The left-liberal lobby in India often draws erroneous and outlandish analogies between the Nazi Germany and the current political dispensation at the Centre. Fuelled by hatred, they seek to defame India and cast aspersions about the country turning into a totalitarian state. While the mass hysteria of Nazism is a distant reality in India, the Hindus in neighbouring Islamic Republic of Afghanistan were once subjected to the same treatment as meted out to Jews in Germany.
Afghanistan under Taliban rule
It was May 2001. The radical Islamist terror outfit, Taliban, had ordered Hindus in Afghanistan to wear yellow badges that would set them apart from the Afghan Muslims. The minority Hindu community members were told to carry a thumb-size piece of yellow cloth, every time they stepped out of their house. Hindu women were directed to cover their face in public with veils and that a mere headscarf was not enough. The rules applied to the Sikh community as well.
Afghanistan had been a home to around 500 Hindus and 2000 Sikhs, most of whom lived in Kabul. A significant number of Hindus left the Islamic Republic after the rise of the Taliban. But, for the radical Islamist outfit, the marginalisation of the Hindu community was not enough. They sought to make them stand apart in public by directing them to carry bright-coloured yellow cloth. This would help them easily identify and thus susceptible to religious persecution.
However, the Taliban had claimed then that it was being done for the supposed ‘protection’ of Hindus. The then Taliban Foreign Ministry official, Sayed Rahmatullah Hashimi, had claimed, “This is being considered because there are a number of items that are illegal for Afghan Muslims — like shaving their beards, watching TV, and having idols at home. The same things are allowed for the Hindu community. If the Taliban asks them to wear badges, it is to be on the safe side so that Hindus can be recognized. This is not discrimination against our Hindu brothers. It’s for their security.”
Separate identity for Jews in Nazi Germany
The argument was that it would protect the Hindus from ‘disturbance’ of any kind at the hands of the Taliban police. However, the idea of a separate identity marker bore an uncanny resemblance to a discriminatory practice in Nazi Germany during the reign of German dictator Adolf Hitler. During that time, it was a common practice to profile dissidents and Jews using identification marks. For instance, when the Nazis called for a boycott of Jewish shops on April 1 in 1933, they painted yellow stars of David on window panes.
In a gross display of Anti-Semitism, they would also inscribe words such as ‘Juden’ as identification marks for people. By 1941, it was mandatory for all Jews in the Reich, above the age of 6, to wear a badge that consisted of a yellow Star of David on a black field with the word “Jew” inscribed inside the star. This applied to all German Jews and Jews in Germany annexed territories. In Nazi-occupied Budapest in Hungary, the Jews were forced to have the contentious yellow stars on their house.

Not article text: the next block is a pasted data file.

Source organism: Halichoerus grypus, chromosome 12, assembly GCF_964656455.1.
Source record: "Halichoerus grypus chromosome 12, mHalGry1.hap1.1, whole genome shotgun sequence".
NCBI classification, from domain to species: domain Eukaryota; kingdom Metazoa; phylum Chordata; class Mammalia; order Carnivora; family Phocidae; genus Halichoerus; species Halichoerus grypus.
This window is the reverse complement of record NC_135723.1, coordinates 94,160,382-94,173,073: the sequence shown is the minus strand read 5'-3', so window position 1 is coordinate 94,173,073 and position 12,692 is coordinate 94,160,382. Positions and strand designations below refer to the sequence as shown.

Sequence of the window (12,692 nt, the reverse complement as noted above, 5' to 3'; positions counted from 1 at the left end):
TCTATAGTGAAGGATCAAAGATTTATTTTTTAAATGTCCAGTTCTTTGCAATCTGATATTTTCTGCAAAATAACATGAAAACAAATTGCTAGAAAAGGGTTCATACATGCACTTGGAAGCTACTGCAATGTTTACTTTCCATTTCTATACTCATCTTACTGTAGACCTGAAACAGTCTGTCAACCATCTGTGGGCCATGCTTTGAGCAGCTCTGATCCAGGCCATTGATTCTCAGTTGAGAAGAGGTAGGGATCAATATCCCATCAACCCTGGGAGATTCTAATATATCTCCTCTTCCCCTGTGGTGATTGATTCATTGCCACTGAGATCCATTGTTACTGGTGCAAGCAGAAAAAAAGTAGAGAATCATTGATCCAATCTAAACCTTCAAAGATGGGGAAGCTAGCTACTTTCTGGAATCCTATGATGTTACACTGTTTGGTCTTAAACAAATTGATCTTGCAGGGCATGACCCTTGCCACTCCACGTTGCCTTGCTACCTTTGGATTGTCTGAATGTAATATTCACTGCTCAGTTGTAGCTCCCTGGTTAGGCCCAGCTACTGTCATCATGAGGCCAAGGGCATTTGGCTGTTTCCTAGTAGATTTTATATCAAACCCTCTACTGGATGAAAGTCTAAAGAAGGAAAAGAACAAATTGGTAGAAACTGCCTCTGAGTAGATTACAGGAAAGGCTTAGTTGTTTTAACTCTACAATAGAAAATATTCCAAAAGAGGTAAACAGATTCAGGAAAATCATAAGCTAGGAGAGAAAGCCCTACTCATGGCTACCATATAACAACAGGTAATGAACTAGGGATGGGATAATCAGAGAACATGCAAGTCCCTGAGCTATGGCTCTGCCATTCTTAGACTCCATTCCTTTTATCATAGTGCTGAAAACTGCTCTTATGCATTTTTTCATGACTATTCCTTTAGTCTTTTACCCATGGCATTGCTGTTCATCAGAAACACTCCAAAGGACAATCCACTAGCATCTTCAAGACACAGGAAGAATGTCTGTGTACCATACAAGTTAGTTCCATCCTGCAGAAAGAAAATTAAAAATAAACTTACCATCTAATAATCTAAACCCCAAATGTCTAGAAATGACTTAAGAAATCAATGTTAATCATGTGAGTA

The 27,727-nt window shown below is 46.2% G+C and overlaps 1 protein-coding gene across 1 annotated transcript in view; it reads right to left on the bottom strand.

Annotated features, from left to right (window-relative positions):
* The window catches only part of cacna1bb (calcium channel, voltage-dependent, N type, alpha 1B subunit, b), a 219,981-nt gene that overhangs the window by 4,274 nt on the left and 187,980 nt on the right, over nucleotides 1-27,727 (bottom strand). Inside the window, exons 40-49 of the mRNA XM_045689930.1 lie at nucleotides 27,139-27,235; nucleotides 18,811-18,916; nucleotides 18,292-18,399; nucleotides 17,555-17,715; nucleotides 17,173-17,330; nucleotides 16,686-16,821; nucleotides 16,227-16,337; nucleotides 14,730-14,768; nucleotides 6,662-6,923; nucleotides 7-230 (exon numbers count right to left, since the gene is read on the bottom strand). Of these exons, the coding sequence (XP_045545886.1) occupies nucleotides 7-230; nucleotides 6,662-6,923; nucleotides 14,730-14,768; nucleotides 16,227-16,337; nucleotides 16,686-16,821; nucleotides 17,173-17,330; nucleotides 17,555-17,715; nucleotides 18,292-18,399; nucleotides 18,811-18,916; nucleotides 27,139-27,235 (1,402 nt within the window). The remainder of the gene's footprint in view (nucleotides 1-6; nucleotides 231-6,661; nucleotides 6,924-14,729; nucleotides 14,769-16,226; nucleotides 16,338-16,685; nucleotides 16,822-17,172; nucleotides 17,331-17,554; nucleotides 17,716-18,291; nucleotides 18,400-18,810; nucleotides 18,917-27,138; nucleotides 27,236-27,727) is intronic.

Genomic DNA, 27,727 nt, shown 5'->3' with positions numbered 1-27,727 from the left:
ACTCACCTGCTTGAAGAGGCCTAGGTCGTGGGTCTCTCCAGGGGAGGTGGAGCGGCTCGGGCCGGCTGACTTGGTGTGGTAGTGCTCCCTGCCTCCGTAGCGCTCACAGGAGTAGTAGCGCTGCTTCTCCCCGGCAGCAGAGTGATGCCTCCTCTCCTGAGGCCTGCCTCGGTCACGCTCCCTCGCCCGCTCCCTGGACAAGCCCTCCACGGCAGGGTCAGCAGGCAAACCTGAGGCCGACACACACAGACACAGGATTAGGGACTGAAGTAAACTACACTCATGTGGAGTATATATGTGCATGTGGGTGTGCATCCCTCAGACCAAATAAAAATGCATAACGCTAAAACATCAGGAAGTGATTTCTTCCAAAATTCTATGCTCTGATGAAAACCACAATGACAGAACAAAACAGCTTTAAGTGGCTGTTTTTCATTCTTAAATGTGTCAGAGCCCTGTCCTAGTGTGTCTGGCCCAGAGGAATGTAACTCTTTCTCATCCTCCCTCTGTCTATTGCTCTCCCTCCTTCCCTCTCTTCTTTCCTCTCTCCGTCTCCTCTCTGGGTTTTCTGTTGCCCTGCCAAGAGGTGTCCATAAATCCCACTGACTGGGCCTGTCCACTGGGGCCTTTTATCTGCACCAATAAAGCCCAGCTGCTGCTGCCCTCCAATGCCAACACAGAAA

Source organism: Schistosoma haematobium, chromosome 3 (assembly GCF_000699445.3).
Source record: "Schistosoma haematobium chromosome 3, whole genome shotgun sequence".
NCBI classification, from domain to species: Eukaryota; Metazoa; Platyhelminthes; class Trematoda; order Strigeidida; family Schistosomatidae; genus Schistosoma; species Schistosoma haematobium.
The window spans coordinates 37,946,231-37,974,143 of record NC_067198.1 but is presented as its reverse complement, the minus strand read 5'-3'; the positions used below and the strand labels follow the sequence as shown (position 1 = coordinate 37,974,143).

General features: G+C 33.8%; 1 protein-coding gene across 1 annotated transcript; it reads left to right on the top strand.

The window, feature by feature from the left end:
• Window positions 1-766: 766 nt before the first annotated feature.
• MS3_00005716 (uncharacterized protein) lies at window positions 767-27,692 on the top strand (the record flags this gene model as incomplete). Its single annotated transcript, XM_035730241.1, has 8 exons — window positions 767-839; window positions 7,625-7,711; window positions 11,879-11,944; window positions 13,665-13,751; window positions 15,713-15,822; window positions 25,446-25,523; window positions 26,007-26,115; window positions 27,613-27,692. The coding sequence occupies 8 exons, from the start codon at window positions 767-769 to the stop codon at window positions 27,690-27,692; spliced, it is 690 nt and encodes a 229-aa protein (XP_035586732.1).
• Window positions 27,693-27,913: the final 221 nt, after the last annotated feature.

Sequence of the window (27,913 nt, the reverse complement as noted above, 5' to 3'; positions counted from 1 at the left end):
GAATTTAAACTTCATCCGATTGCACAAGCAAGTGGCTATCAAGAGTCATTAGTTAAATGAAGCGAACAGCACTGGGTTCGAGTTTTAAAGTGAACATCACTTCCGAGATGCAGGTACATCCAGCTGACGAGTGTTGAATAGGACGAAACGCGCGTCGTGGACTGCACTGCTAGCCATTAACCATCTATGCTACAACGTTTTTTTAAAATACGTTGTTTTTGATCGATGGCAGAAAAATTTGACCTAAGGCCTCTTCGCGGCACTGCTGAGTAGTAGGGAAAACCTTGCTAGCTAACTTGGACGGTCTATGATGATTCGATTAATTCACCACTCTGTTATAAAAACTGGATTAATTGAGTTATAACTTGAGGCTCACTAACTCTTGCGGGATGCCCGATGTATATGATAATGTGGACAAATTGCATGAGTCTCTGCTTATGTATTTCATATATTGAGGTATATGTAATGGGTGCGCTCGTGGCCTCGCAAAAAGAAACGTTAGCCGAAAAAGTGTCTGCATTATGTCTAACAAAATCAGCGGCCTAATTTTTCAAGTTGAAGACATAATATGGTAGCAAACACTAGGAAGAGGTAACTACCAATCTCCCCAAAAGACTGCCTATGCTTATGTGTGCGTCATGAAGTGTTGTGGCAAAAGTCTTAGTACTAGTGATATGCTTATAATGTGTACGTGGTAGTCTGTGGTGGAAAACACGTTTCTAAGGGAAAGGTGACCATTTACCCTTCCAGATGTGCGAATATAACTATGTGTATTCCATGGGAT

They lived under house arrest with few provisions. The purpose of such residences was to accommodate all Hungarian Jews in one place so as to make their deportation easier to Nazi concentration camps.
The decision by the Taliban regime drew flak from India and across the globe. While condemning the move, the then-White House spokesman Richard Boucher pointed that the yellow tags stigmatised the Hindu community and that it could not be justified.
Abraham H Foxman, the then National Director of the Anti-Defamation League, had remarked, “Oh my God, we have learned nothing from history. This is going back to the Holocaust when Jews were separated with yellow stars [of David]…That led to 6 million dead. One would hope that we had learned from history.” He added, “Back then, it was a marking for death. I hope the world will wake up. It starts with monuments (referring to Buddhas of Bamiyan), now it’s marking people, what could be next?”
While commenting on the matter, Mukund Mody said, “These are fundamentalist people, make no mistake about it. I wouldn’t call it a discrimination, I call it an atrocity. The world was slow to respond to Nazism then, it’s even slower to respond to this now because these unfortunate people are from a different hemisphere. It’s difficult to get the West to respond until the fire reaches their corridor.” He was the founder of Overseas Friends of the BJP (Bharatiya Janata Party).
Under the Nazi regime, the separate identification badges eventually culminated in the Holocaust. But the practice of subjugating minorities existed since the middle ages and Jews back then in Europe had to wear mandated headgear and distinctive clothing. But, even decades later, the Hindus of Afghanistan were subjected to the same treatment. In a bid to undo years of suffering and persecution, the Indian government had issued long-term visas to 700 Hindus and Sikhs from Afghanistan in July last year. While the so-called liberal lobby cries Nazism at the drop of the hat, they have remained indifferent to the sufferings of the Hindu community in neighbouring Afghanistan.